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dc.contributor.authorGroppi, Jessica
dc.date.accessioned2016-06-13T11:18:16Z
dc.date.available2016-06-13T11:18:16Z
dc.date.issued2016-02-15
dc.date.submitted2016-06-13T12:01:13.429Z
dc.identifier.citationGroppi, J, Toward the Control of Partial Covalent Modification of Glassy Carbon Surfaces, Queen Mary University of London.en_US
dc.identifier.urihttp://qmro.qmul.ac.uk/xmlui/handle/123456789/12822
dc.descriptionPhDen_US
dc.description.abstractThe patterning of surfaces with control over the relative ratios of different components represents one of the goals in the creation of devices for biosensing and energy storage, since it could improve the stability and sensitivity of the response. Considering this, a general methodology for the creation of controlled mixed monolayers on glassy carbon (GC) surfaces was developed, using osmium bipyridyl complexes and anthraquinone as model redox probes, but potentially applicable to more complex systems. The work consisted in the electrochemical grafting on GC of a mixture of diamine linkers in different ratios and characterised by protecting groups which allowed orthogonal deprotection. After optimisation of the deprotection conditions, it was possible to selectively remove one of the protecting groups, couple a suitable osmium complex and cap the residual free amines. The removal of the second protecting group allowed the coupling of anthraquinone. The characterisation of the surfaces by cyclic voltammetry showed the variation of the surface coverage of the two redox centres in relation to the initial ratio of the linking amine in solution. It was then possible to build patterned surfaces where the osmium complex acted as mediator for Glucose dehydrogenase (GDH), covalently bonded to GC through an exposed cysteine residue to a maleimide moiety.en_US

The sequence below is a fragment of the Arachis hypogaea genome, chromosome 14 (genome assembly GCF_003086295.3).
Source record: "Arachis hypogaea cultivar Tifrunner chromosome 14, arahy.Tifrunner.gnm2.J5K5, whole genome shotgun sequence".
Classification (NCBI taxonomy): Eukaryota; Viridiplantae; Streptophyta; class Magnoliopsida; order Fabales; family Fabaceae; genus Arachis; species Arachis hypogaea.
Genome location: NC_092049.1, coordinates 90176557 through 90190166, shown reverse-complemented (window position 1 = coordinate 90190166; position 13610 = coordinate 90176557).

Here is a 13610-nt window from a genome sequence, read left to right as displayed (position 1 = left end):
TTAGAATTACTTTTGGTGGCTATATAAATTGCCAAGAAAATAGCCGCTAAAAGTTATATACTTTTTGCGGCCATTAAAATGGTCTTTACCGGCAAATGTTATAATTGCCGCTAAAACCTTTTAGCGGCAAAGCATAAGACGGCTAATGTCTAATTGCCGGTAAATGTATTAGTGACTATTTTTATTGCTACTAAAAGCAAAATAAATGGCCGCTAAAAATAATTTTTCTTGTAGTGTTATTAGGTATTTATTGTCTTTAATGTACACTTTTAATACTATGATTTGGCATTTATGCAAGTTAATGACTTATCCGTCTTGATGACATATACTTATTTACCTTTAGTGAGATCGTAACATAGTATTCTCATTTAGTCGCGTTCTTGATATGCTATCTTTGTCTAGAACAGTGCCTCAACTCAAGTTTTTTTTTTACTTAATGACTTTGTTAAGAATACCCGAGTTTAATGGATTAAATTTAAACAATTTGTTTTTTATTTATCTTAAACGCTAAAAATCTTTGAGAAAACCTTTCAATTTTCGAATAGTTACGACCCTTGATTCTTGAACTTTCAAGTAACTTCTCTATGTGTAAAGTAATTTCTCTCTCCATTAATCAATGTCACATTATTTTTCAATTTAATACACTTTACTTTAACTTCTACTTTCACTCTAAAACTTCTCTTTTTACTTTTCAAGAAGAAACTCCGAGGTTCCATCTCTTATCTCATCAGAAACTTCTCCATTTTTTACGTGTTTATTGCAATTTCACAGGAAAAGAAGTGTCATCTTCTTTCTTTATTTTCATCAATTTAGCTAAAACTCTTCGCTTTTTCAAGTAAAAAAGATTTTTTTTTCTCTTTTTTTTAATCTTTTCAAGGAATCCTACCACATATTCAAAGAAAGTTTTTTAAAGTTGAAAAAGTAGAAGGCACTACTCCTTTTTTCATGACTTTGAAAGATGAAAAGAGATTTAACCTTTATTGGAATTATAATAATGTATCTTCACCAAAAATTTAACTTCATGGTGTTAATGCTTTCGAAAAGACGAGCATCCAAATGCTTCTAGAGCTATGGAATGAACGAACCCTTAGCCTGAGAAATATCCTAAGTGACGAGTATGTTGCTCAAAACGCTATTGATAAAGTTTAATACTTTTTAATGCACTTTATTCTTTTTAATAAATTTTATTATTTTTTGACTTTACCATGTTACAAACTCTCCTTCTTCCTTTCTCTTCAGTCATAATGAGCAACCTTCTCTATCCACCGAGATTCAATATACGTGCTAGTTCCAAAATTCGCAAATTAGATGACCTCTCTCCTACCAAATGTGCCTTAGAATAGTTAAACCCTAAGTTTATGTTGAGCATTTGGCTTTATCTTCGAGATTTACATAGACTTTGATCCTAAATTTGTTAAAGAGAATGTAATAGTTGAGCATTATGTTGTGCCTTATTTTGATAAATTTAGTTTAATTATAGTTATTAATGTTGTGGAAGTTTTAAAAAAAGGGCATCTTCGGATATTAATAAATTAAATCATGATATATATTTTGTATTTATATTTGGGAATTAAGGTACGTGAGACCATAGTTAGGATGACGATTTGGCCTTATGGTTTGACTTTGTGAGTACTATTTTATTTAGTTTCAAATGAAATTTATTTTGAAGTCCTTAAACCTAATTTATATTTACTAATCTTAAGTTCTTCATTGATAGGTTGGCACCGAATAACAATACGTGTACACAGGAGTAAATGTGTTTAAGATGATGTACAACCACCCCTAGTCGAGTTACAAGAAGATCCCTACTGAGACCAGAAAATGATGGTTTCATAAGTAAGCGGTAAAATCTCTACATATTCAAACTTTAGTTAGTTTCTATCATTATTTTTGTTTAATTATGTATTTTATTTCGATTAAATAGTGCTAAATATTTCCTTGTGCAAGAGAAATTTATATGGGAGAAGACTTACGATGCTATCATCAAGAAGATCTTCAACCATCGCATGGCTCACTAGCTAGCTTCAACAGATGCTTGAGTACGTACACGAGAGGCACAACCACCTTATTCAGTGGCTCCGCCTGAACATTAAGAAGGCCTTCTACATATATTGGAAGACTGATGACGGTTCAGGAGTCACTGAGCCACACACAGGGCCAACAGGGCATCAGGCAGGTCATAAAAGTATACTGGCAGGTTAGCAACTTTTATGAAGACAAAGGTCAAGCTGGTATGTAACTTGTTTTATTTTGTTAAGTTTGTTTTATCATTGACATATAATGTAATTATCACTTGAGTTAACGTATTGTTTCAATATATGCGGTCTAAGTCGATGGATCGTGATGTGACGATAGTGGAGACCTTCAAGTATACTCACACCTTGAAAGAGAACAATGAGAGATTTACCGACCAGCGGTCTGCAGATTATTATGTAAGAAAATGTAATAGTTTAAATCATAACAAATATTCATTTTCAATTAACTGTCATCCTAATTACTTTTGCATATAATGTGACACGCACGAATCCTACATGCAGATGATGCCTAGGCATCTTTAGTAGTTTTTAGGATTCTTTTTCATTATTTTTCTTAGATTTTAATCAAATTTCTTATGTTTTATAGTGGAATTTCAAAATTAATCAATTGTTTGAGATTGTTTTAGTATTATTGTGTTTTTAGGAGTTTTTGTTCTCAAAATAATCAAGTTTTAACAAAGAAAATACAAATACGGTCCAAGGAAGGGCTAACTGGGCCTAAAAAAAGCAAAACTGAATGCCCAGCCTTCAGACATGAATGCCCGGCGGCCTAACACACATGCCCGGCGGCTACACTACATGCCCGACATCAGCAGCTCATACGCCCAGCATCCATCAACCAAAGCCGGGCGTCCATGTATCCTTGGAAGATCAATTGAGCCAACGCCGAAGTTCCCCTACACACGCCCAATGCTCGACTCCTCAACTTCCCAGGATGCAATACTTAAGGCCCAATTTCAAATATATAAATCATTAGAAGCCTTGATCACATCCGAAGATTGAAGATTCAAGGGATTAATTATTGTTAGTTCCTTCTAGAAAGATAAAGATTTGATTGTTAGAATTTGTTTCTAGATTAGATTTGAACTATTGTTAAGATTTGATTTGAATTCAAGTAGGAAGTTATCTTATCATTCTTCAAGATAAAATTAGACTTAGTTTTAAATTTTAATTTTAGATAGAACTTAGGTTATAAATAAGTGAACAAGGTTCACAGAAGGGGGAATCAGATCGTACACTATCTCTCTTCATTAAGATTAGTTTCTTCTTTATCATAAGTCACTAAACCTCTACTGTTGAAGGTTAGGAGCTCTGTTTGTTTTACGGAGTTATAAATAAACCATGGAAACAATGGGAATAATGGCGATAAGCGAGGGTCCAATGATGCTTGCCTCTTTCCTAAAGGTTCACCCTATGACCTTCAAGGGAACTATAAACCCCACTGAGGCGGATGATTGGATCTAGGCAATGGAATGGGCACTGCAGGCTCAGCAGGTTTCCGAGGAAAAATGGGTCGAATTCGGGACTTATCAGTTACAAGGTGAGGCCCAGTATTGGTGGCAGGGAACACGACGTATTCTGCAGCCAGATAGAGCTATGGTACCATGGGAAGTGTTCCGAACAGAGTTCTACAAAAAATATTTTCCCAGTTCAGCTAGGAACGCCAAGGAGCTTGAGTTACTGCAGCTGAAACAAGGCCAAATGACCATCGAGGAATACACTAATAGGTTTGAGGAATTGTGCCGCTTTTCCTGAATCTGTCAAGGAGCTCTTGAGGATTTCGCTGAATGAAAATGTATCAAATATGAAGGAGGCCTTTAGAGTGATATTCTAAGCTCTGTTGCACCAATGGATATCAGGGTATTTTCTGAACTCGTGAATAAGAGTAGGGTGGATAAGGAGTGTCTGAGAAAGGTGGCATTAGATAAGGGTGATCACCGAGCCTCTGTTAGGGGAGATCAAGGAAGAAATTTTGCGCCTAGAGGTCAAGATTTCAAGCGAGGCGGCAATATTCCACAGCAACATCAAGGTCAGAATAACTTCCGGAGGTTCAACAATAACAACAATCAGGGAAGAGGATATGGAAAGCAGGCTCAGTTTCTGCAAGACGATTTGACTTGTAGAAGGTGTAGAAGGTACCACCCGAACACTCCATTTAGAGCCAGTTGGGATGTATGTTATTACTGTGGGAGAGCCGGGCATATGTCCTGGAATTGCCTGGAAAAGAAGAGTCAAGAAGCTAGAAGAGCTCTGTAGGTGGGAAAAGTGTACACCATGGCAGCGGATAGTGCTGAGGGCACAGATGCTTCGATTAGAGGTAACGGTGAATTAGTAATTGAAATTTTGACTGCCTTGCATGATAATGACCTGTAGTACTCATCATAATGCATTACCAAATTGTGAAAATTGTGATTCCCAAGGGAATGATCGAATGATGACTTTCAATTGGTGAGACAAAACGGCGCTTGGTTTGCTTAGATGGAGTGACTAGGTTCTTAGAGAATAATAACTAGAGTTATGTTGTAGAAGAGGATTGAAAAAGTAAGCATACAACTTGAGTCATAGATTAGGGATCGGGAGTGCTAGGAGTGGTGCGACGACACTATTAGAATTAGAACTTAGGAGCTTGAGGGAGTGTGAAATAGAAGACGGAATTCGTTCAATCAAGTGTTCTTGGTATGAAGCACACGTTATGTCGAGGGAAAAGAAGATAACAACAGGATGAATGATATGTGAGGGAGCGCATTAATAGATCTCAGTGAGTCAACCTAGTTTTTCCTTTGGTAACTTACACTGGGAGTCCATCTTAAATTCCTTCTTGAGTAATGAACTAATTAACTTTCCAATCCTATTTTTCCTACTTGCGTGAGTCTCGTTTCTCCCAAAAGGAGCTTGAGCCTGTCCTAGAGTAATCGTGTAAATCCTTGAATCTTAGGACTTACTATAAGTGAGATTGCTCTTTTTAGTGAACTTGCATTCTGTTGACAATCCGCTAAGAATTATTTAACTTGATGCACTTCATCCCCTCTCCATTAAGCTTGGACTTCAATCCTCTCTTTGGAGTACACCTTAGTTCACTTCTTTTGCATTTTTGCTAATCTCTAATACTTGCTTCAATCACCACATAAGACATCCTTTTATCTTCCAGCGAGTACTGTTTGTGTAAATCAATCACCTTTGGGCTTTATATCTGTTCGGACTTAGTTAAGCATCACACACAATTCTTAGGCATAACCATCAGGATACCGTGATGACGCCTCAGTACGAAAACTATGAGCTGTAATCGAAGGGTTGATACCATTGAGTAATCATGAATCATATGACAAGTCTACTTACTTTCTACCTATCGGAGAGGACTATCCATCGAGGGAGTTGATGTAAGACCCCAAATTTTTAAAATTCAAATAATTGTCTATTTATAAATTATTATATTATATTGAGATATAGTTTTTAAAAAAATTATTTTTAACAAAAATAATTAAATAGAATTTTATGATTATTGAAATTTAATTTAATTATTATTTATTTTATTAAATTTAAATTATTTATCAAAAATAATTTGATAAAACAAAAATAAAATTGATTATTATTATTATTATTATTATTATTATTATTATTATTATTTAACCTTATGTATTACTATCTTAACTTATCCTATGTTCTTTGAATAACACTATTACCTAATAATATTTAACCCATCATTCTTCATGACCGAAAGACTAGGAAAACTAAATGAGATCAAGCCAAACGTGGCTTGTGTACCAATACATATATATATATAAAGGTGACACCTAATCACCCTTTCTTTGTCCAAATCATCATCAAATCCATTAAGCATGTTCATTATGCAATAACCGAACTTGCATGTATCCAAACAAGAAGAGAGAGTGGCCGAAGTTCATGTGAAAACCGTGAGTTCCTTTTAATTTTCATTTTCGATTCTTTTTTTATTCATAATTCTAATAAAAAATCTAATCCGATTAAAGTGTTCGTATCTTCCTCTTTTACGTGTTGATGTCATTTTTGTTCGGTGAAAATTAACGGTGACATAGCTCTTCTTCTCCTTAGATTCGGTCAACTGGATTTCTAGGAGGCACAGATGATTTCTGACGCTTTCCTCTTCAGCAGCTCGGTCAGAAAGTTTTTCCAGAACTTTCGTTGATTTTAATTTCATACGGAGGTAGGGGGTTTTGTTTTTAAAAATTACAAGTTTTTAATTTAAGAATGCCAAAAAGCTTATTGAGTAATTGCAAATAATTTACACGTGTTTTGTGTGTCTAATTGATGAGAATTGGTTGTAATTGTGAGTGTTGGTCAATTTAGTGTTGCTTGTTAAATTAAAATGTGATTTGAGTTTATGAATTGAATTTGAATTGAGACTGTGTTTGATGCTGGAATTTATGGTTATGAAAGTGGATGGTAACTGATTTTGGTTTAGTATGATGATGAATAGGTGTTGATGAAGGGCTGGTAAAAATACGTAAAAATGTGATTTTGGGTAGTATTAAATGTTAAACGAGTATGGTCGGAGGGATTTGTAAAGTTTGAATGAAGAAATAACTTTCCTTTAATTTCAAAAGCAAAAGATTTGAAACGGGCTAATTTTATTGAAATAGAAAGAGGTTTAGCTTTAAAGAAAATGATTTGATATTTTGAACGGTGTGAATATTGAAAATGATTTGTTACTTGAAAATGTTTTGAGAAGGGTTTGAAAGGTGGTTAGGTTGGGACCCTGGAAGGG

dc.language.isoenen_US
dc.publisherQueen Mary University of Londonen_US
dc.subjectBiological and Chemical Sciencesen_US
dc.titleToward the Control of Partial Covalent Modification of Glassy Carbon Surfacesen_US
dc.typeThesisen_US
dc.rights.holderThe copyright of this thesis rests with the author and no quotation from it or information derived from it may be published without the prior written consent of the author


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    Theses Awarded by Queen Mary University of London

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